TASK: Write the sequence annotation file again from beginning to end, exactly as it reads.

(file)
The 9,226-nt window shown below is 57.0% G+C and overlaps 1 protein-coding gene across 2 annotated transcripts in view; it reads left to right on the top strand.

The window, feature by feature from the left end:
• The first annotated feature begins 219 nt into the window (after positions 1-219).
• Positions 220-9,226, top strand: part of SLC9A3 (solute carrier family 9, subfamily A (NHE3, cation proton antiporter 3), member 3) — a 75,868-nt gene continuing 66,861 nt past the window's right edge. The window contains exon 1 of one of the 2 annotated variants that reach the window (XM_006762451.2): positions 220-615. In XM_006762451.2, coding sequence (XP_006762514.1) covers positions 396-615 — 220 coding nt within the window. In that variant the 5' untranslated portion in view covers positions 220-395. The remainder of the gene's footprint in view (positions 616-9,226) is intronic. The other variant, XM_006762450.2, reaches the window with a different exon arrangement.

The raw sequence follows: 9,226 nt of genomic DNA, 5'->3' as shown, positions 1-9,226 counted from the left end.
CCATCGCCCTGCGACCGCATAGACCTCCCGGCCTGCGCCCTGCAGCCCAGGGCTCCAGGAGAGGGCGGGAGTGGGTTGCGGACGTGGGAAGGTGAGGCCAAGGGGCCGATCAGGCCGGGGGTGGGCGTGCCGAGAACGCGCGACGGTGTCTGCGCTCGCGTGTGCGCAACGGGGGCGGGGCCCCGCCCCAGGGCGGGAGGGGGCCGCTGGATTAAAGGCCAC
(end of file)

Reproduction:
The 9,226-nt window shown below is 57.0% G+C and overlaps 1 protein-coding gene across 2 annotated transcripts in view; it reads left to right on the top strand.

The window, feature by feature from the left end:
• The first annotated feature begins 219 nt into the window (after positions 1-219).
• Positions 220-9,226, top strand: part of SLC9A3 (solute carrier family 9, subfamily A (NHE3, cation proton antiporter 3), member 3) — a 75,868-nt gene continuing 66,861 nt past the window's right edge. The window contains exon 1 of one of the 2 annotated variants that reach the window (XM_006762451.2): positions 220-615. In XM_006762451.2, coding sequence (XP_006762514.1) covers positions 396-615 — 220 coding nt within the window. In that variant the 5' untranslated portion in view covers positions 220-395. The remainder of the gene's footprint in view (positions 616-9,226) is intronic. The other variant, XM_006762450.2, reaches the window with a different exon arrangement.

The raw sequence follows: 9,226 nt of genomic DNA, 5'->3' as shown, positions 1-9,226 counted from the left end.
CCATCGCCCTGCGACCGCATAGACCTCCCGGCCTGCGCCCTGCAGCCCAGGGCTCCAGGAGAGGGCGGGAGTGGGTTGCGGACGTGGGAAGGTGAGGCCAAGGGGCCGATCAGGCCGGGGGTGGGCGTGCCGAGAACGCGCGACGGTGTCTGCGCTCGCGTGTGCGCAACGGGGGCGGGGCCCCGCCCCAGGGCGGGAGGGGGCCGCTGGATTAAAGGCCAC